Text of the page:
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NHS mental health Trust in special measures.

A mental health trust has been declared ‘not a safe service’ by independent regulator, the Care Quality Commission (CQC) and become the first of its kind in England to be put in special measures.

NHS regulator Monitor will now help support management at Norfolk and Suffolk NHS Foundation Trust to deliver an action plan.

External experts will work with the existing senior management team at the trust to resolve its problems.

Norfolk and Suffolk Foundation Trust has a number of mental health wards across both counties.

Trust chief executive Michael Scott said special measures would be the first step on the road to recovery.

He added: "Although disappointing, it is not a surprise to us, coming after the CQC recommendations in January. We recognise the need to improve the care we provide and we need to carefully manage our finances to a healthier position. We welcome the additional support we'll get through this process."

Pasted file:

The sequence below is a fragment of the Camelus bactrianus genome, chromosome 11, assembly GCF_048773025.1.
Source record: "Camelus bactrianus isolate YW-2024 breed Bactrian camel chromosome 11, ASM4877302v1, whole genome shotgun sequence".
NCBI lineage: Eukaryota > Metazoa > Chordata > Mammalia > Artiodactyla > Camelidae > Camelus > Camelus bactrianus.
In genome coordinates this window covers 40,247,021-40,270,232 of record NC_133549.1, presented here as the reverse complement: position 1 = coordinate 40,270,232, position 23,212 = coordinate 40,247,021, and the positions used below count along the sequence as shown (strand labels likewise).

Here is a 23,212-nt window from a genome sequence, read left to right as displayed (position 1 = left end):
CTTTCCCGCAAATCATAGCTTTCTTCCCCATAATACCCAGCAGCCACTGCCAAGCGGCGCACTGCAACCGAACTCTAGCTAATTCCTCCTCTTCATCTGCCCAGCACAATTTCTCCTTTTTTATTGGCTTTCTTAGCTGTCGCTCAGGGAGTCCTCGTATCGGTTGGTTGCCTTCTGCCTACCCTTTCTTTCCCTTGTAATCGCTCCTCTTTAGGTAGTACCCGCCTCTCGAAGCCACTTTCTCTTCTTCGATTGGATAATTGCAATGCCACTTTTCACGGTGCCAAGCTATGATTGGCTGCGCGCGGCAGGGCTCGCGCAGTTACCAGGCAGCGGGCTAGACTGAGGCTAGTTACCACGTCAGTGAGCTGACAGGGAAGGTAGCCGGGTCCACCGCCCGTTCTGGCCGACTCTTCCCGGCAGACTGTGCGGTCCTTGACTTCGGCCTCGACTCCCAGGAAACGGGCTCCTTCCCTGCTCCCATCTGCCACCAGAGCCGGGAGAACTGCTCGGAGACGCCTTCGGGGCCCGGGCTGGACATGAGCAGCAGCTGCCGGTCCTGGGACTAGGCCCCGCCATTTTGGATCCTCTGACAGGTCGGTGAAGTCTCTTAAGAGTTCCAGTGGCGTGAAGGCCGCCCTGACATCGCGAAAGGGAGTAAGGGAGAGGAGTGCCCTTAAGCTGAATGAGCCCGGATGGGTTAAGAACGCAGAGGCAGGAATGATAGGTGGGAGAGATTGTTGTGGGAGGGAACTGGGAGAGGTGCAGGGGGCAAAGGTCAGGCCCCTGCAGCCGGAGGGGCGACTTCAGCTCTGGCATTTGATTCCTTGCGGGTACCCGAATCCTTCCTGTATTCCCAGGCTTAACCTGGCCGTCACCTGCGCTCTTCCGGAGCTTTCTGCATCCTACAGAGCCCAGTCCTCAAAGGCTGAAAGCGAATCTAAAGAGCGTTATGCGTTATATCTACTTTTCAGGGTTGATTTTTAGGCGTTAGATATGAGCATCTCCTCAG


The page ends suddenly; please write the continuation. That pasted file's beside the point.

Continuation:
An inspection by the CQC identified several serious issues, including concerns about the safety of services, staffing levels and leadership at the trust.

Monitor has also imposed a new condition on Norfolk and Suffolk's licence, enabling the regulator to take further action, such as replacing members of the trust's leadership team, if the required improvements for patients are not made swiftly.

A spokesman for the Campaign to Save Mental Health in Norfolk and Suffolk said the decision was "inevitable following the damning CQC inspection and the financial black hole. We share with Monitor a common aim: the quickest possible turnaround of NSFT for the benefit of patients."

The CQC report said there were also concerns about a lack of beds and that "urgent action" was needed.

However it added that: "Staff were kind, caring and responsive to people and were skilled in the delivery of care."